Using Game Based Simulation ALIVE to Teach Fighting House Fires
Can game based training help fire fighters deal with house fires? Yes. At least this is the answer being put forward by a team of engineers at New York University Tandon School of Engineering. They have developed and deployed a residential firefighting module with the help of five urban fire departments.
This residential firefighting module is the latest training module in an existing simulation tool called ALIVE (Advanced Learning through Integrated Virtual Environments), a training program that has been used by over 50,000 firefighters in all 50 states.
The NYU Tandon Fire Research Group also developed and released previous ALIVE modules. All of the modules teach firefighting skills through game-like simulations of what the individual firefighter might have to do in various scenarios. The modules that concern firefighting scenarios is particularly valuable because extensive training with real fires is too expensive.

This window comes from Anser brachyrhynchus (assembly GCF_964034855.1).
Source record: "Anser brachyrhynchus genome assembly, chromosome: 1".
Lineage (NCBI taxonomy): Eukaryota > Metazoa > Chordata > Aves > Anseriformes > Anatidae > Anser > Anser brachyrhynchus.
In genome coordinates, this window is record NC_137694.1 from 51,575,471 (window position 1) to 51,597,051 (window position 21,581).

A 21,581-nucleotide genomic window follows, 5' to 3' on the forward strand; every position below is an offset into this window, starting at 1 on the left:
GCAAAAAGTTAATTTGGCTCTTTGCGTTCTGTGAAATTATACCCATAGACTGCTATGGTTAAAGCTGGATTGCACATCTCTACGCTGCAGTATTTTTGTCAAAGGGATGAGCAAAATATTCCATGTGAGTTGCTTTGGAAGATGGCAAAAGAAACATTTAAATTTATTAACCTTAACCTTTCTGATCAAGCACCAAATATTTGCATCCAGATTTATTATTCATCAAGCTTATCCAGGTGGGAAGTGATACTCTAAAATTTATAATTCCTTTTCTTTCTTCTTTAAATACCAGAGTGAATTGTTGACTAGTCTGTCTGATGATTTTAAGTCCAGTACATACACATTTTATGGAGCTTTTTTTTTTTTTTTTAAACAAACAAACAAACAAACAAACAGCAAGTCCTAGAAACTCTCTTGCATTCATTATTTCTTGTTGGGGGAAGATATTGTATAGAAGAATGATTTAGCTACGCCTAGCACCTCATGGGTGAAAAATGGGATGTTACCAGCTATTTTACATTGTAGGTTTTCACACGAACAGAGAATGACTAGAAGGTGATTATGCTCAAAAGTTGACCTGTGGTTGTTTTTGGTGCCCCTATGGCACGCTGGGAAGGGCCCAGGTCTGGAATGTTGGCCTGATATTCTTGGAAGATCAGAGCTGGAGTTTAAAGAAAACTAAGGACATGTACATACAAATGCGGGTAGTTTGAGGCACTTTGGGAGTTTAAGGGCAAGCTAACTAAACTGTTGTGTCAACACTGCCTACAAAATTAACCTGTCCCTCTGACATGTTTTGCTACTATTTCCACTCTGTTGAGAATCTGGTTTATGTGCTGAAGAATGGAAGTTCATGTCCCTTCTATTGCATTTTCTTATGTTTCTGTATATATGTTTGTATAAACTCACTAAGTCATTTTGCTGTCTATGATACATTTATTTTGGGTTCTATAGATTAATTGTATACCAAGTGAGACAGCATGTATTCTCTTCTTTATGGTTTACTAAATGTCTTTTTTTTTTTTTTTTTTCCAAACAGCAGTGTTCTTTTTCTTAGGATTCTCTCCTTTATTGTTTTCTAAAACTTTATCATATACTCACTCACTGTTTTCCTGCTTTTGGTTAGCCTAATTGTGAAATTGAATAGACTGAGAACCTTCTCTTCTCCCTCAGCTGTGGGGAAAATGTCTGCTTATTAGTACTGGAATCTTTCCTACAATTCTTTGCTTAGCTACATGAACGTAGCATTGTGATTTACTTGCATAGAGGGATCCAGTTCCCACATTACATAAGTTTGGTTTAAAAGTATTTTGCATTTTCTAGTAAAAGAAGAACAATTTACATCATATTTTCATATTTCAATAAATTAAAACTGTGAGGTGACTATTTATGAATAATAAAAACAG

The Fire Research Group is developing the residential fire module with help from firefighters in New York, Chicago, Los Angeles, Houston, and Bloomington, Minnesota. The Tandon engineering team is also working with Underwriters Laboratory.
A $1.5 million Assistance to Firefighters Grant award from the Department of Homeland Security is funding ALIVE development and testing. In addition to game development, that grant money will also finance a mobile game app and a training module that helps firefighters avoid the top cause of death on the job – cardiovascular events. The project team is working with experts at Skidmore College and the Illinois Fire Service to develop the cardiac health module. Click here to learn more about gamification in government.
Image credit: flickr